As politically incorrect as this topic may be in some sectors of the dog world, and may not be quite as applicable for show dogs as it is for field, performance or herding dogs, at some point correcting unacceptable behavior will become an issue. It usually occurs when the dog is larking across the field or around the ring, arena or course communing with his or her muses, and the only thing you want them to commune with is the person blowing the whistle or issuing commands. You know the dog heard you and understood what you wanted. It just chose to thumb its canine nose at you.  

These simply are the times when you need to remind dogs who puts the food in their dish every day. This is considerably different from those once- or twice-a-year situations when you may have to have a brief but intense dialogue about who is the dog and who is the handler and the job descriptions for each. 


Different training techniques work for different dogs.


The question, for most dog people, however, is how much correction is enough? 

For several hundred years, dog training, like horse training, used techniques that could only be described as harsh, brutal, cruel and even sadistic. These techniques focused on causing a maximum amount of pain for the dog when it failed to obey. The idea behind this harsh treatment was by making disobedience so uncomfortable, the dog would never consider anything but total compliance with any orders. These heavy-handed techniques are still in use, particularly among some retriever field-trial trainers who continue to believe that this level of punishment is necessary to make the dogs so fearful of the pain for failure to obey instantly that it carries over when the dogs are in competition. While this method has made some great performers, it has produced far more dogs that washed out of the field-trial game as complete mental cases unfit for any job — including being a family pet.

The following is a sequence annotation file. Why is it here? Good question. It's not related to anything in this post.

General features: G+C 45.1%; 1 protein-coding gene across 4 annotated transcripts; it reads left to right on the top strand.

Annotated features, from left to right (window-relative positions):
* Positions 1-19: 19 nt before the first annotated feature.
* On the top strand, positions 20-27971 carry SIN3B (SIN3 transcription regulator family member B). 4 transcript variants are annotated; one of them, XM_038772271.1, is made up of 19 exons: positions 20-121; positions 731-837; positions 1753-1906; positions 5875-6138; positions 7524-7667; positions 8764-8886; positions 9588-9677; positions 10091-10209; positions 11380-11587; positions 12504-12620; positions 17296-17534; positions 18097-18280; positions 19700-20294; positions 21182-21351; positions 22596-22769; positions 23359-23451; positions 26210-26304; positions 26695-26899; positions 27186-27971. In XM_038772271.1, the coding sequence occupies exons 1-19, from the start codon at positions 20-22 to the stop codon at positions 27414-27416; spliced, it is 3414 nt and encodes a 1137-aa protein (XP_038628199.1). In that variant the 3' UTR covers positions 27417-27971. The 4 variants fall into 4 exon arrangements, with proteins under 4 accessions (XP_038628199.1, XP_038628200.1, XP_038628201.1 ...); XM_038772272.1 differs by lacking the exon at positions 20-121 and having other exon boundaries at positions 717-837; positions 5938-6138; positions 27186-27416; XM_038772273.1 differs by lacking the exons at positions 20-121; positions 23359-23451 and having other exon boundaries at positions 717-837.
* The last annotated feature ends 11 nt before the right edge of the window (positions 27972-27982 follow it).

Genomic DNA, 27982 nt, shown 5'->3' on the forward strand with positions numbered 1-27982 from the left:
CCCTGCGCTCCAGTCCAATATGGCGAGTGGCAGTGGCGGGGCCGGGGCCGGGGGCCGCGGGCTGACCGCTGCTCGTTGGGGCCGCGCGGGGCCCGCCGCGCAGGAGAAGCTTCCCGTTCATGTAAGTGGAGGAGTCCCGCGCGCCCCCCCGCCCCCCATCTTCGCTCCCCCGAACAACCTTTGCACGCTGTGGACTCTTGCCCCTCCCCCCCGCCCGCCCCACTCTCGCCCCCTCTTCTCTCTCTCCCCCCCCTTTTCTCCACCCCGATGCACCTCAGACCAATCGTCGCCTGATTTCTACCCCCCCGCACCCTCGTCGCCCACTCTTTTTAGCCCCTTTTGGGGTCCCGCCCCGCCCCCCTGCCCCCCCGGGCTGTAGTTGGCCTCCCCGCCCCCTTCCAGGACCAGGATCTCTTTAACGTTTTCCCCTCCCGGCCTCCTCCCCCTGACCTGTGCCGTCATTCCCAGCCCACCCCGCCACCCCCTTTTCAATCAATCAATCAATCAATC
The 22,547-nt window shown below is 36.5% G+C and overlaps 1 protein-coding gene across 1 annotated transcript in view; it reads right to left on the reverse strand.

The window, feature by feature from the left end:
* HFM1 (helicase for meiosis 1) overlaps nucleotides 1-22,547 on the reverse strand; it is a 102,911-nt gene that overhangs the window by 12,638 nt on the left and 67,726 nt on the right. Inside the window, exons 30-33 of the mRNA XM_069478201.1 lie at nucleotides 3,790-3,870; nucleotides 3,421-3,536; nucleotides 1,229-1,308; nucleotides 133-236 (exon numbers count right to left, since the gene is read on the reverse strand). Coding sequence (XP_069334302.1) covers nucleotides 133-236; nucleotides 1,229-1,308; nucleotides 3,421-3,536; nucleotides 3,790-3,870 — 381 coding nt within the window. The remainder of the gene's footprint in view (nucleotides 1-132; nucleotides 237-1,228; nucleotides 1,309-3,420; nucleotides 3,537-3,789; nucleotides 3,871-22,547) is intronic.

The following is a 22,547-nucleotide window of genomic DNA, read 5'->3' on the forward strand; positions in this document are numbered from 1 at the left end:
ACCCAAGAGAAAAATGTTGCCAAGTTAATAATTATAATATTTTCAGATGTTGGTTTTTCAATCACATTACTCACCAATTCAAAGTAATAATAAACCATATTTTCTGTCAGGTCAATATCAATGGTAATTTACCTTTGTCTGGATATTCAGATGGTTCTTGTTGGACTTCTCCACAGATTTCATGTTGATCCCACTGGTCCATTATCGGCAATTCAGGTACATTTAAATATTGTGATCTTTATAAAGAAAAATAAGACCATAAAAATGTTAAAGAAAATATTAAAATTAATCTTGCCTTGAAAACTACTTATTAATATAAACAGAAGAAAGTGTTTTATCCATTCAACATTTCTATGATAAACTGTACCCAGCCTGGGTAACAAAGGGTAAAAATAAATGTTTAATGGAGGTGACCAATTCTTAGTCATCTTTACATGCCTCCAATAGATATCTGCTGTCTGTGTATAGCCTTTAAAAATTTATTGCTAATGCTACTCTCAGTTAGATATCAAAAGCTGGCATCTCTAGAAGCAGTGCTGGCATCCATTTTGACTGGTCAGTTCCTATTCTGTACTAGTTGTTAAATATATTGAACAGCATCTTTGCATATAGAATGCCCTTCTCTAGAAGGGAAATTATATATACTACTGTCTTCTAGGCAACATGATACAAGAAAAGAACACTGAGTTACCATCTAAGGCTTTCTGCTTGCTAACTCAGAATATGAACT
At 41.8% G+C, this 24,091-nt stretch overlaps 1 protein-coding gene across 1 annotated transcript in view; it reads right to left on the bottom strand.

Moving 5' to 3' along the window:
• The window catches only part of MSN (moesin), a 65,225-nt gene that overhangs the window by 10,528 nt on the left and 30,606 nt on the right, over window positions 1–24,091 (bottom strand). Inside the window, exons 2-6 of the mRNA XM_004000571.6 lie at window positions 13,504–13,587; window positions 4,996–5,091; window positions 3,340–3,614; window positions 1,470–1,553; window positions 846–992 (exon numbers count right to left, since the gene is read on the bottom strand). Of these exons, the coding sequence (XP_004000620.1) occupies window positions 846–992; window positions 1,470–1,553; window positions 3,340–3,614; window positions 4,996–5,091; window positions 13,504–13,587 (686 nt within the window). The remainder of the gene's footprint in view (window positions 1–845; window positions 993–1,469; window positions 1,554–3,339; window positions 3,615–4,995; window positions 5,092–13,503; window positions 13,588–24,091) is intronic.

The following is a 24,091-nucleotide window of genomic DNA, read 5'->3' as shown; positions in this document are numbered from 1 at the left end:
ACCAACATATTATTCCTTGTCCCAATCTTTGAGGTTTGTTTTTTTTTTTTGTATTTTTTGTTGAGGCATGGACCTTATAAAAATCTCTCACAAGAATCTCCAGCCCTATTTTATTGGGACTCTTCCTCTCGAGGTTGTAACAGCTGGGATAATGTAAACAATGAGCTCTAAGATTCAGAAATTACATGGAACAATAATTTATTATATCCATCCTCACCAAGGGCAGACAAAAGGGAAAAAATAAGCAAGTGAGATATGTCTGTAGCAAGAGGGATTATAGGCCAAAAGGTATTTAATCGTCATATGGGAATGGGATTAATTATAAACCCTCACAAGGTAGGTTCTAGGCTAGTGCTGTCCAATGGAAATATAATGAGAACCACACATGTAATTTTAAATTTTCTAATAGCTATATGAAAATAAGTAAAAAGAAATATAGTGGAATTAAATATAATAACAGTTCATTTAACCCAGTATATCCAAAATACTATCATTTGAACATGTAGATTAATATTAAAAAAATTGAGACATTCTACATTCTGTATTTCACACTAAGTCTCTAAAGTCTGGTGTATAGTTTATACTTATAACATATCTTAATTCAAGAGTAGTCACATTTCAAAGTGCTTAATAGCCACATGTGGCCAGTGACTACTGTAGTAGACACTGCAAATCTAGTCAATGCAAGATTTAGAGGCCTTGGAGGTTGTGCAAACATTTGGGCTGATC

Then, about 50 years ago, along came a group of folks who seemed to have an answer that was in direct opposition to the long-accepted brutal training methods. Everything in dog “conditioning” was to be positive. The foremost evangelist for this technique was the late Barbara Woodhouse, who contended that there was no such thing as a bad dog, just bad owners, although she carefully excluded those dogs genetically predisposed to nastiness from her “no bad dogs” statement.    

Ms. Woodhouse’s techniques and those of others in the permissive culture have spawned several books by people claiming to be “dog whisperers.” While certainly some of the methods these folks have championed are proven training techniques, an equal amount of what they advocate could only be classified as a lot of canine psychobabble. Totally positive training may work with very, very compliant dogs, but it is not the complete answer even for dogs like my current one, who is about as soft as they come, and certainly not for strong-willed, independent-minded dogs. With most dogs, at some time, you will have to draw a line in the sand and not only tell them they may not cross it but also mean what you say.